Ultimate Base Classes


Where do I begin? Many object-oriented programming languages (OOPLs) define a default class that all new classes are derived from, unless you specifically indicate a different base. Of course, if you do specify a different base class, your base class must have a base.

Java and C# both implement this default ultimate class behavior (C++ does not). In Java, if you don t specify a base class to a new class, it will default to the Ob ject class as its base (or super) class. C# uses the same name , Object , for its ultimate base class.

Ultimate base classes are used for a number of reasons, but they are typically designed to permit you to work with data in a generic manner. When the designers of the Java and C# languages created their library frameworks, they implemented a design that would be extremely helpful most of the time, but sometimes would just not be applicable . To dive into this statement a bit further, let s look at the Java and C# ultimate base classes, listed in Tables 11-2 and 11-3, respectively.

Table 11-2: The Java.lang.Object Class

Method

Access

Description

Object Constructor

Public

Initializes an object.

clone

Protected

Creates and returns a copy of this object.

equals

Public

Indicates whether some other object is equal to this one.

finalize

Protected

Called by the garbage collector on an object when it determines there are no more references to the object.

getClass

Public

Returns the runtime class of the object.

hashCode

Public

Returns a hash code value for the object.

notify

Public

Wakes up a single thread that is waiting on this object's monitor.

notifyAll

Public

Wakes up all threads that are waiting on this object's monitor.

toString

Public

Returns a string representation of the object.

Wait

Public

Overloaded versions. Causes the current thread to wait for some event or operation for this object.

Table 11-3: The C# System.Object Class

Method

Access

Description

Object

Public

This constructor initializes a new instance of the Object class.

Equals

Public

Determines whether two Object instances are equal.

GetHashCode

Public

Serves as a hash function for a particular type, suitable for use in hashing algorithms and data structures such as a hash table.

GetType

Public

Gets the type of the current instance.

ReferenceEquals

Public

Determines whether the specified Object instances are the same instance.

ToString

Public

Returns a string that represents the current object.

Finalize

Protected

Allows an object to attempt to free resources and perform other cleanup operations before it is reclaimed by garbage collection. In C#, finalizers are expressed using destructor syntax.

MemberwiseClone

Protected

Creates a shallow copy of the current object.

With the exception of the threading functions in the Java class, you can begin to see some similarities in the design of the classes:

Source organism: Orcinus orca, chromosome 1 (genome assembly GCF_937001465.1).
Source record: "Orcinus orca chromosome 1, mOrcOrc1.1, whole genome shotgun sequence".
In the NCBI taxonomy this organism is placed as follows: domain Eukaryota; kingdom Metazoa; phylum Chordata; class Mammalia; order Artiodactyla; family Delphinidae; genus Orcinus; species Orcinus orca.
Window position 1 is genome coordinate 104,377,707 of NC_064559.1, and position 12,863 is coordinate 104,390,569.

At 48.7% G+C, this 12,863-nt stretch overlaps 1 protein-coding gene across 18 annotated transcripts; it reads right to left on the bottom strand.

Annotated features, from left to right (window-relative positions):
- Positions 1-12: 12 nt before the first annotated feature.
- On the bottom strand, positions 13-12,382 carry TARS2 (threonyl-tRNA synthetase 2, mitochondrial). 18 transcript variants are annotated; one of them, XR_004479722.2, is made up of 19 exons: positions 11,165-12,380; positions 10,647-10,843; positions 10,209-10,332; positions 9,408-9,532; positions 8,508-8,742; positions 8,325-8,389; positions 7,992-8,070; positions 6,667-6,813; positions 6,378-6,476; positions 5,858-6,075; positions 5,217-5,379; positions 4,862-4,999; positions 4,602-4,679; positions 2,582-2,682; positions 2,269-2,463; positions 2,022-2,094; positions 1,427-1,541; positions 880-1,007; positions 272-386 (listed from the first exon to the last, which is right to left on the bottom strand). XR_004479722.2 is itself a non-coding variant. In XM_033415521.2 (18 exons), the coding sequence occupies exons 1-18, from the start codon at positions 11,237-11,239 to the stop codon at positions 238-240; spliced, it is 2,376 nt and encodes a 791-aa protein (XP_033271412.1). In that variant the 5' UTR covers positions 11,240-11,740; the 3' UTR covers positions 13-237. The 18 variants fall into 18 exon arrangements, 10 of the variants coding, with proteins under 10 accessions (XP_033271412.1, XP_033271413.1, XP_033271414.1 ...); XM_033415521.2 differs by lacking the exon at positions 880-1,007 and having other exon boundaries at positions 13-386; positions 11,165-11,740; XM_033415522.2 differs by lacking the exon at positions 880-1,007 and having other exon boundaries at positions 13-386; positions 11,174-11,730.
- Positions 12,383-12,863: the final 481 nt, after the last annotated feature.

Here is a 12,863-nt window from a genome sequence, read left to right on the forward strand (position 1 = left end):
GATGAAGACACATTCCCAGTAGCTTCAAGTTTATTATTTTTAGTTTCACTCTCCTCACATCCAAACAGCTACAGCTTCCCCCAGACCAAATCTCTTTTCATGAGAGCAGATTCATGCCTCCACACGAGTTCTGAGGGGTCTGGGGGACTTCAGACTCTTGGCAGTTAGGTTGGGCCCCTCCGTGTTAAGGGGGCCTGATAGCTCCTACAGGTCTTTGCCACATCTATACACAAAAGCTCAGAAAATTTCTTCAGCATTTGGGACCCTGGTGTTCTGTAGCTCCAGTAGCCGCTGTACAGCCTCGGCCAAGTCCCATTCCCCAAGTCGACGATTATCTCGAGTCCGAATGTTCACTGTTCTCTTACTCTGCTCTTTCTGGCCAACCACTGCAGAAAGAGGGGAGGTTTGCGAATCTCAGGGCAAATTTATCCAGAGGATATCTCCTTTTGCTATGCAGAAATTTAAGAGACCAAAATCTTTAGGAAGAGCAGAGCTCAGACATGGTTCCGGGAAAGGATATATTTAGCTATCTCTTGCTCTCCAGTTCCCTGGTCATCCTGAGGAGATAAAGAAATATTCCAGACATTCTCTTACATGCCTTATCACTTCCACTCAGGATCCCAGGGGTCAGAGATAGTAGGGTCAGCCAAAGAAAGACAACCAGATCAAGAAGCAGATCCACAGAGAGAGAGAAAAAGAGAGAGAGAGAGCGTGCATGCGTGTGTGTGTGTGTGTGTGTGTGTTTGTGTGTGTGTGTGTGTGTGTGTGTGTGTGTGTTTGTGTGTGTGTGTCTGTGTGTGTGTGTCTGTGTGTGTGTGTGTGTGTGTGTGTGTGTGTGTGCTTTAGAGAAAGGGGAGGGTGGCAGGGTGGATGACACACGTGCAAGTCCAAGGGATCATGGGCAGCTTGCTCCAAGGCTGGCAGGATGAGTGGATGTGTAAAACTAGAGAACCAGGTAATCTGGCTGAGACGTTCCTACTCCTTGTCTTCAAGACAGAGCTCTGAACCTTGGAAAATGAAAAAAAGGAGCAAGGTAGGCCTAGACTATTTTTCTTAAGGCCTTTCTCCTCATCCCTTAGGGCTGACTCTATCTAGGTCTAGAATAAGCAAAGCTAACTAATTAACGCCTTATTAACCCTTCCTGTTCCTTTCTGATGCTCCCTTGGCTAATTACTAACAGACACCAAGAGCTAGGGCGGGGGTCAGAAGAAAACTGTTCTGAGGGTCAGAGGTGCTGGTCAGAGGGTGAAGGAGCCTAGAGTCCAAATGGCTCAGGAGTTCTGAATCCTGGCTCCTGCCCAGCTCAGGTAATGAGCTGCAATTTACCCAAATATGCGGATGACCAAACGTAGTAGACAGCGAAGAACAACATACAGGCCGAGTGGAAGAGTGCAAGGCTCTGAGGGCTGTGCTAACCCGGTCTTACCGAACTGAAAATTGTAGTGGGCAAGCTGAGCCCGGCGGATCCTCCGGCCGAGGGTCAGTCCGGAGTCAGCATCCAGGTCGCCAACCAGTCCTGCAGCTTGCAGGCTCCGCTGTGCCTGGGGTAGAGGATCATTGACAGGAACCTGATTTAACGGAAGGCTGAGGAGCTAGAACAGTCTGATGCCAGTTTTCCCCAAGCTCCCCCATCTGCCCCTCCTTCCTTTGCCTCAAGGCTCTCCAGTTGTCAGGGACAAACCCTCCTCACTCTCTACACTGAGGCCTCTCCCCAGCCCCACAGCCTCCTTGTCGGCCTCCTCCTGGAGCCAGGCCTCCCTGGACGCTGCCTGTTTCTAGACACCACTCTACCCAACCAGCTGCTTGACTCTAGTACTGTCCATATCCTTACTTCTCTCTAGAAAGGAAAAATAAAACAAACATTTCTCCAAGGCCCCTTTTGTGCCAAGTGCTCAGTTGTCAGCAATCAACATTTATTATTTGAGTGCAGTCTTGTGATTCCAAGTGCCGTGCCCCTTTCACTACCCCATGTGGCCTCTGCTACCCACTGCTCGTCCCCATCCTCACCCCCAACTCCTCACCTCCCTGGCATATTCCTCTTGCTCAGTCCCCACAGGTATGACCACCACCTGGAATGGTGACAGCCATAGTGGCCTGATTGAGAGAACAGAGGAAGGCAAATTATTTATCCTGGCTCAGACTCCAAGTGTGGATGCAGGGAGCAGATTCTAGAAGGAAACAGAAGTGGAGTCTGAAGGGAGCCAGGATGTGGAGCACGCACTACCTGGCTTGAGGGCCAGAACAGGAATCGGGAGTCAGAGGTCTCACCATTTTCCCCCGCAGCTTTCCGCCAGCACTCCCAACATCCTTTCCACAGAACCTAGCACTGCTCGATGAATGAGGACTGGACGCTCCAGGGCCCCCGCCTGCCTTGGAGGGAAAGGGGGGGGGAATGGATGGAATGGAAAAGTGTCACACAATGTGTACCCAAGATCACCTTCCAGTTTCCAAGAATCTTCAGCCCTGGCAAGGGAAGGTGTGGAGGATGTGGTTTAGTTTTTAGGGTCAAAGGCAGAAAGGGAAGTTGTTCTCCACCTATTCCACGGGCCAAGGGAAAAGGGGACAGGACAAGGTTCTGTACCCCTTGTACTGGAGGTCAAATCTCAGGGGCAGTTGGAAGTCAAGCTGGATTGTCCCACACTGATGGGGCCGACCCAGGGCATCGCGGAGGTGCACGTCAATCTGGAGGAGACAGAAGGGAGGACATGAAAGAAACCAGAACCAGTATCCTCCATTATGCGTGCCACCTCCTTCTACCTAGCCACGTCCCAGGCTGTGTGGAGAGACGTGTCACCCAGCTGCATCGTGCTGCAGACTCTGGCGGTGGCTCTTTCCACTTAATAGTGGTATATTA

• They have a method to compare to objects.

  • They have a method to clone a new object from an existing object.

  • They have a method to convert an object to a string.

  • They have a finalize method to destruct the object.

This certainly goes a long way toward polymorphism. Just image, any object in Java or C# has the ability to format itself into a string or to see whether it is equal to some other object. However, don t forget that someone, somewhere had to write that code. If you create a new class in Java or C# and you want that object to be able to convert a formatted string for itself implicitly, you would want to create a toString method in Java or a ToString method in C#.

So what s the downside to these ultimate base classes? For one, having all objects implement a toString method may simply not be practical. For example, if we had a class for creating and manipulating images, what would toString return for that? For this reason, these ultimate base classes are kept to a bare minimum.

How do these ultimate base classes tie into interfaces? As you ll remember from our discussion at the beginning of this chapter, we explored the similarities between an interface and a base class. We determined that although they are mostly similar, there are a few distinguishing differences. We could have, in theory, designed our examples for this class so that we have an ultimate base class of HTMLSource that provides an abstract GetHTML method and then provide it in each of our derived classes. However, we didn t do this for the following two reasons:

  • First of all, we simply can t. The ultimate base classes for Java and C# are already defined, and we can t add a GetHTML method to them. The issue is that we can t go and change base classes (or we probably shouldn t, even if we could).

  • We want to keep ultimate base classes simple and not add methods that are specific to a task or operation, such as dealing with HTML.




OOP Demystified
OOP Demystified
ISBN: 0072253630
EAN: 2147483647
Year: 2006
Pages: 130

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